Numbness and tingling in the hands, fingers and extremities is a symptom of diabetes caused by nerve damage known as diabetic neuropathies. This nerve damage is in turn caused by heightened levels of glucose in the blood which is the main symptom of both types of diabetes. The exact mechanism through which prolonged exposure to glucose causes nerve damage is unknown but currently being researched. It may be a result of the direct effect that glucose has on the nerves, or it may be that the result of other effects such as poor circulation. It is likely that it is a combination of factors that varies from case to case.
The sensation of this numbness and tingling has been likened to that of sleeping on your hands after waking up. This causes a similar loss of sensation that makes your hands or feet feel ‘bloated’ and ‘dead’. At the same time you might experience coldness in the area and possibly a rash. If the numbness and tingling occurs every time you sit down, is worse in the morning and at night, occurs alongside pain in the forearms and fingers and/or is also joined by a rash or dizziness; all these things point to a high likelihood of the tingling being related to diabetes.
Diabetic neuropathy is one of the later symptoms of diabetes and is a cause for concern as in some extreme cases it can lead to the loss of those extremities. At the same time it is associated with difficulties with eyesight which is also one of the more serious symptoms of diabetes. As such it is better to identify the existence of diabetes before you notice numbness or tingling. However once you do notice those things it is important to get to a doctor as soon as possible.
Other symptoms to look out for then in conjunction with/before the onset of the numbness include continuous urination and an unquenchable thirst. Both of these symptoms are caused by the body trying to ‘flush’ out the extra glucose in the blood, and these are often what alerts doctors and patients to the presence of diabetes. If you notice you are excessively thirsty then you should see a doctor before the onset of nerve damage. If it is not diabetes it might be related to other serious conditions. Two of the other most common warning signs of diabetes are sudden weight loss and tiredness. Both of these are caused by either the lack of insulin (type 1 diabetes) or the ability to utilise it (type 2). As insulin is the hormone used to convert glucose into energy, this is what causes the excess glucose in the body. At the same time it of course leaves the body without energy causing the patient to a) feel more exhausted and b) burn fat stores for more energy.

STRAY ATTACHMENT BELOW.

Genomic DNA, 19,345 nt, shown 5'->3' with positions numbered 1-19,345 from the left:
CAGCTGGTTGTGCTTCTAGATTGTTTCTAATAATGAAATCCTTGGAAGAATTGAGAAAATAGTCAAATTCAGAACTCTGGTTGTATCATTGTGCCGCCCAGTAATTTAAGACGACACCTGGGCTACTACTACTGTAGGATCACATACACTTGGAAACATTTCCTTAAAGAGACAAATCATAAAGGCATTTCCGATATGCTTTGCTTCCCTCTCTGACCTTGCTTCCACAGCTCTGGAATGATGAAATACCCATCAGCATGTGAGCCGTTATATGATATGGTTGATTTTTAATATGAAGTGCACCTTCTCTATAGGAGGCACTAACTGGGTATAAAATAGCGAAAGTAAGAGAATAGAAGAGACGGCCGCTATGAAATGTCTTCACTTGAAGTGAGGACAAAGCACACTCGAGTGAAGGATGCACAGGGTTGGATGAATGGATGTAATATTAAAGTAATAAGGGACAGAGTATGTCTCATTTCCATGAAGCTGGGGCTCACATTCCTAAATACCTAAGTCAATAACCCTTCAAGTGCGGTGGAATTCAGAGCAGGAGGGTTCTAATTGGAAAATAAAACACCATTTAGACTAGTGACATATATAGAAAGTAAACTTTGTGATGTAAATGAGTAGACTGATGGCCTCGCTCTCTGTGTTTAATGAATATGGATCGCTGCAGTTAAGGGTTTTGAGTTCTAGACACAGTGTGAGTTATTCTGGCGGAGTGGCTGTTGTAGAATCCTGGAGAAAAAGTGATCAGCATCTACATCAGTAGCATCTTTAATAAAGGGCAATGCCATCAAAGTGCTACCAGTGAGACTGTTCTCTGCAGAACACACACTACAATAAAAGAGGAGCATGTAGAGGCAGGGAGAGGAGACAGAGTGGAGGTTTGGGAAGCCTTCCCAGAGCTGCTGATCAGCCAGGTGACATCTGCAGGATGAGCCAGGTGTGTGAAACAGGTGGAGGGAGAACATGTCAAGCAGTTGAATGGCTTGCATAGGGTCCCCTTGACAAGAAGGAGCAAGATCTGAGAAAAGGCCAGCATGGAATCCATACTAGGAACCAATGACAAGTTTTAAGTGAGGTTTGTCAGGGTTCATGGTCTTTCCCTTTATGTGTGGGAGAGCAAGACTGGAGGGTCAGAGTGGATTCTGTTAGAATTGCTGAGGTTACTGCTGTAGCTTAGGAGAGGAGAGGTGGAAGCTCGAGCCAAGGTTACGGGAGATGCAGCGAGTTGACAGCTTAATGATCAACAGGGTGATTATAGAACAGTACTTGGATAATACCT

Numbness and tingling on their own do also not necessarily point to diabetes and there are other possible causes. It may be a result of unrelated poor circulation, or unrelated nerve damage (for example eating too much vitamin B6 can cause nerve damage, as can Raynaud’s phenomenon – a fascinating condition where strong emotions and temperatures cause blood vessels to spasm, as well as many other conditions.
The diabetic neuropathy might also present itself in different ways through different forms. Tingling in the extremities is known as ‘peripheral neuropathy’ but diabetic neuropathy can also cause damage elsewhere. Autonomic neuropathy for example causes changes in digestion, bowel and bladder functions as well as perspiration and sexual responses. This is what often causes heart conditions in diabetics by damaging the nerves connected to the heart and that control blood pressure. This can also damage the eyes and cause ‘hypoglycemia unawareness’ where patients are no longer able to tell when they have low blood glucose.
Proximal neuropathy meanwhile causes pains in the hips, thighs, buttocks and legs and finally focal neuropathy can result in the sudden weakness of a nerve or group of nerves causing pain, weakness, tingling or malfunction at any point in the body.
If you experience tingling sensations or any of the other forms of diabetic neuropathy then you should see a doctor immediately. If you are already undergoing treatment for diabetes then you might need to increase your dosage while if you are not this might well point to an advanced form of diabetes. Be always vigilant however in listening to your body for other signs of diabetes, particularly if you have a history of diabetes in your family. It is far better to ‘catch’ diabetes before it progresses to neuropathy as nerve damage may be irreversible.